Being White in K-Pop: Chad Future’s “Hello” MV

Being White in K-Pop: Chad Futures Hello MV Its amazing how often K-Pop fans utter the words, K-Pop is truly international. Psys Gangnam Style goes viral, 2NE1 collaborates with will.iam, SNSD appears on David Letterman, and Billboard mentions K-Pop in a sentence of a 2,000 word editorialall of this is supposed to make K-Pop truly international. When K-Pop music travels out of its own sphere fans go ballistic with anticipation that this time, its going to break into the Western market. Theres no combating fans bubbling excitement when theres potential for K-Pop artists to make it big overseas.

But what about when a Westerner tries to make it big in K-Pop? More specifically a white Westerner? To what extent is K-Pop truly international, when its the other way around?

The K-Pop fandom recently got a precursor to that answer when Detroit native David Lehre, a.k.a. Chad Future, dropped his solo debut MV, Hello. Mostly in English but speckled with some Korean, the project is K-Pops first serious introduction to a white solo artist.

But much, if not most, of the response to Chad Futures K-Pop foray has been negative. And thats putting it nicely. Its counter-intuitive to think that K-Pop fans would have such averse reactions to a white Americans K-Pop debut; isnt he the epitome of K-Pop becoming truly international? But before we explore why Chad Future is getting a bad rap, lets look at the release of the Hello MV and the teasers and projects leading up to it.

Chad Future isnt a rookie to this whole being a music artist thing. In 2011, he was the leader of boy band Heart2Heart, which got its influence from K-Pop and was manned by former NSync member Lance Bass. Their debut single Facebook Official was a travesty of epic proportions. The choreography was lame, the styling was badly reminiscent of 90s boy bands, and the song was way too corny to take seriously. Which is probably why Lance Bass was quick to call it a parody after having previously calling it a serious effort.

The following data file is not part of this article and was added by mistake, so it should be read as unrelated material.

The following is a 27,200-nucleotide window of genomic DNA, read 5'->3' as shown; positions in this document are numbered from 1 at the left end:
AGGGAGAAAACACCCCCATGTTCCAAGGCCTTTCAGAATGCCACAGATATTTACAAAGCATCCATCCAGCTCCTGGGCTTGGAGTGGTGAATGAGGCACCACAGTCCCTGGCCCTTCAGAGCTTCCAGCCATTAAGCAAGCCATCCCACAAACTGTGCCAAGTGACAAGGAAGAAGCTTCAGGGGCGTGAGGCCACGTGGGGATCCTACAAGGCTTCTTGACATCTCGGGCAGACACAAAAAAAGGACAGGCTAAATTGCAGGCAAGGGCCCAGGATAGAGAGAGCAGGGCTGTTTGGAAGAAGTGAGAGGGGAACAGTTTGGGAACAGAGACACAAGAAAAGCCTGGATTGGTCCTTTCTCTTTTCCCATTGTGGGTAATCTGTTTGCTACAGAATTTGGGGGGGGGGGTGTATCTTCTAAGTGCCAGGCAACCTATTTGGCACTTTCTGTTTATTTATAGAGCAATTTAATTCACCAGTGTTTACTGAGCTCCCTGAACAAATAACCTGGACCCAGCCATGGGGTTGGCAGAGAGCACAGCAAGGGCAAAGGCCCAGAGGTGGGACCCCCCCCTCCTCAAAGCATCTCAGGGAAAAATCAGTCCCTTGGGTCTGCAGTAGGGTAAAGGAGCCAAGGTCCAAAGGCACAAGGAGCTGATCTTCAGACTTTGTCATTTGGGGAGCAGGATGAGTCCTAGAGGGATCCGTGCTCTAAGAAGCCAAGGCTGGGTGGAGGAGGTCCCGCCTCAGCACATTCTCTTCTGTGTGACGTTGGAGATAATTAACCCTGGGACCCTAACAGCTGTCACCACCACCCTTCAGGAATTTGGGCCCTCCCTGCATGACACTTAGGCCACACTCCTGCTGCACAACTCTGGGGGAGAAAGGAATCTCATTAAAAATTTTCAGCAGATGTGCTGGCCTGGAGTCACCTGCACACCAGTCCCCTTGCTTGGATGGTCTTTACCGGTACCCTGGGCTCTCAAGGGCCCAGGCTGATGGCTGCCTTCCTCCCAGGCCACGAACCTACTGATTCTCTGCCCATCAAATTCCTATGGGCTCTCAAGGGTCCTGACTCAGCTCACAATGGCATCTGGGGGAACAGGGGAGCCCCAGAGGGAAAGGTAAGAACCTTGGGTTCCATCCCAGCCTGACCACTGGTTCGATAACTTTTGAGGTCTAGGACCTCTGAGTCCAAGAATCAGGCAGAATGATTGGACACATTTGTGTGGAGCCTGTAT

Clearly Chad Future has ditched the boy band concept in favor of a solo endeavor. He released the first teaser for Hello earlier this month. The teaser has very little to do with the actual song, which, when you think about it, is such a troll-y K-Pop thing to do. So at least hes got that part right. The teaser and the one after that were bold statements that he was going to take on Pop, rapping, and Korean lyrics.

But can he do them all well? Judging by the response to the actual video, the answer to that has been mixed.

Hello starts off the same way Heart2Hearts Facebook Official does. With Chad dropping out of the sky and into a white room. I seriously dont understand why hed want to remind us of Facebook Official, which is probably the worst song on the planet. Youd think hed want us to forget about that. No?

Theres hot girls pulling at him, a shit load of expensive CGI, excessive closeups of his studded white jacket, a terrible rap, and one really, really bad hairstyle. Omo! Again, Chad has gotten those parts of K-Pop perfectly! One thing he doesnt get perfectly though, is Korean. Some of the verses are in Korean as well as the entire hook. But his Korean is stilted and blatantly bad. I want to give him brownie points for at least attempting, but I wont.

But what about Korean artists who sing in terrible English? you ask. If they can be bad at English, shouldnt Chad get a pass on Korean?